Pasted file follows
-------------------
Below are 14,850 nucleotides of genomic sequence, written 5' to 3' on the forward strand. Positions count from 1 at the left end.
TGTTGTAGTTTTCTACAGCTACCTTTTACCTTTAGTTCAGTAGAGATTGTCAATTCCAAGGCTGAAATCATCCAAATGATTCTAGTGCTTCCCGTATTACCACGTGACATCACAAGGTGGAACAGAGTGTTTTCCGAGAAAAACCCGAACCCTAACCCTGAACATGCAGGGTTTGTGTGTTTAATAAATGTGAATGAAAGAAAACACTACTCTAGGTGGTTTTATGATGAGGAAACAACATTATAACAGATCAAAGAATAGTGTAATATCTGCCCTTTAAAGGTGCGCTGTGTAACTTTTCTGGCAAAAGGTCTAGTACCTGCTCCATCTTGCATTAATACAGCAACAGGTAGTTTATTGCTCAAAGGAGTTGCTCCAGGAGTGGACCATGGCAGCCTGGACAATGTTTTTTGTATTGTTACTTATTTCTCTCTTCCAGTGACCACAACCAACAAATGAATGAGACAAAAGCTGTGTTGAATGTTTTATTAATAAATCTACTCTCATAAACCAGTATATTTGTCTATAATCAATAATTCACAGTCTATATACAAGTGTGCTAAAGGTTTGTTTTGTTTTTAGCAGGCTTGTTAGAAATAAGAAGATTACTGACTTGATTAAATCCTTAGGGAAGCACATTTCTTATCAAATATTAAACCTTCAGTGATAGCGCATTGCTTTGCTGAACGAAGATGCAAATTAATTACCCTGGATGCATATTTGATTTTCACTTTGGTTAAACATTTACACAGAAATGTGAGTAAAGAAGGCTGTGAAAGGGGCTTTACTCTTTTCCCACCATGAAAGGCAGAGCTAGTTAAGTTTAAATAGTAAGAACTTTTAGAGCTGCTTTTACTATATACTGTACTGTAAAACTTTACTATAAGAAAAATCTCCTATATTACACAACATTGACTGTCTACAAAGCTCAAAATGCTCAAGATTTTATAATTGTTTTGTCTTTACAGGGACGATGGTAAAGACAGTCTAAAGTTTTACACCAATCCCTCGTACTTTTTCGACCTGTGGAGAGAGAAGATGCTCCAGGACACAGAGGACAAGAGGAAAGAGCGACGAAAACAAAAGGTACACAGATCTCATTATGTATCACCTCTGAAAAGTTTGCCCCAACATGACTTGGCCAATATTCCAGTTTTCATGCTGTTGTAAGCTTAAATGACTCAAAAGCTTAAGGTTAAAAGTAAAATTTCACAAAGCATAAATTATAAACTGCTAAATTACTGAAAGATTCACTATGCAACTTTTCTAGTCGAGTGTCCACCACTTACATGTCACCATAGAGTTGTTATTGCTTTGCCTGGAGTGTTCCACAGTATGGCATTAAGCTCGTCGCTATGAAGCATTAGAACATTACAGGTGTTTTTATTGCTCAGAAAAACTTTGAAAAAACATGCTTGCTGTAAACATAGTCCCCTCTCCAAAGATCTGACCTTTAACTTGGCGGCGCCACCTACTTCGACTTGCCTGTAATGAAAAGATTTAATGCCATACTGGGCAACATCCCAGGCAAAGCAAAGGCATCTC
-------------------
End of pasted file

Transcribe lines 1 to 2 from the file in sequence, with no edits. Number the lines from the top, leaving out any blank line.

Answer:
Below are 14,850 nucleotides of genomic sequence, written 5' to 3' on the forward strand. Positions count from 1 at the left end.
TGTTGTAGTTTTCTACAGCTACCTTTTACCTTTAGTTCAGTAGAGATTGTCAATTCCAAGGCTGAAATCATCCAAATGATTCTAGTGCTTCCCGTATTACCACGTGACATCACAAGGTGGAACAGAGTGTTTTCCGAGAAAAACCCGAACCCTAACCCTGAACATGCAGGGTTTGTGTGTTTAATAAATGTGAATGAAAGAAAACACTACTCTAGGTGGTTTTATGATGAGGAAACAACATTATAACAGATCAAAGAATAGTGTAATATCTGCCCTTTAAAGGTGCGCTGTGTAACTTTTCTGGCAAAAGGTCTAGTACCTGCTCCATCTTGCATTAATACAGCAACAGGTAGTTTATTGCTCAAAGGAGTTGCTCCAGGAGTGGACCATGGCAGCCTGGACAATGTTTTTTGTATTGTTACTTATTTCTCTCTTCCAGTGACCACAACCAACAAATGAATGAGACAAAAGCTGTGTTGAATGTTTTATTAATAAATCTACTCTCATAAACCAGTATATTTGTCTATAATCAATAATTCACAGTCTATATACAAGTGTGCTAAAGGTTTGTTTTGTTTTTAGCAGGCTTGTTAGAAATAAGAAGATTACTGACTTGATTAAATCCTTAGGGAAGCACATTTCTTATCAAATATTAAACCTTCAGTGATAGCGCATTGCTTTGCTGAACGAAGATGCAAATTAATTACCCTGGATGCATATTTGATTTTCACTTTGGTTAAACATTTACACAGAAATGTGAGTAAAGAAGGCTGTGAAAGGGGCTTTACTCTTTTCCCACCATGAAAGGCAGAGCTAGTTAAGTTTAAATAGTAAGAACTTTTAGAGCTGCTTTTACTATATACTGTACTGTAAAACTTTACTATAAGAAAAATCTCCTATATTACACAACATTGACTGTCTACAAAGCTCAAAATGCTCAAGATTTTATAATTGTTTTGTCTTTACAGGGACGATGGTAAAGACAGTCTAAAGTTTTACACCAATCCCTCGTACTTTTTCGACCTGTGGAGAGAGAAGATGCTCCAGGACACAGAGGACAAGAGGAAAGAGCGACGAAAACAAAAGGTACACAGATCTCATTATGTATCACCTCTGAAAAGTTTGCCCCAACATGACTTGGCCAATATTCCAGTTTTCATGCTGTTGTAAGCTTAAATGACTCAAAAGCTTAAGGTTAAAAGTAAAATTTCACAAAGCATAAATTATAAACTGCTAAATTACTGAAAGATTCACTATGCAACTTTTCTAGTCGAGTGTCCACCACTTACATGTCACCATAGAGTTGTTATTGCTTTGCCTGGAGTGTTCCACAGTATGGCATTAAGCTCGTCGCTATGAAGCATTAGAACATTACAGGTGTTTTTATTGCTCAGAAAAACTTTGAAAAAACATGCTTGCTGTAAACATAGTCCCCTCTCCAAAGATCTGACCTTTAACTTGGCGGCGCCACCTACTTCGACTTGCCTGTAATGAAAAGATTTAATGCCATACTGGGCAACATCCCAGGCAAAGCAAAGGCATCTC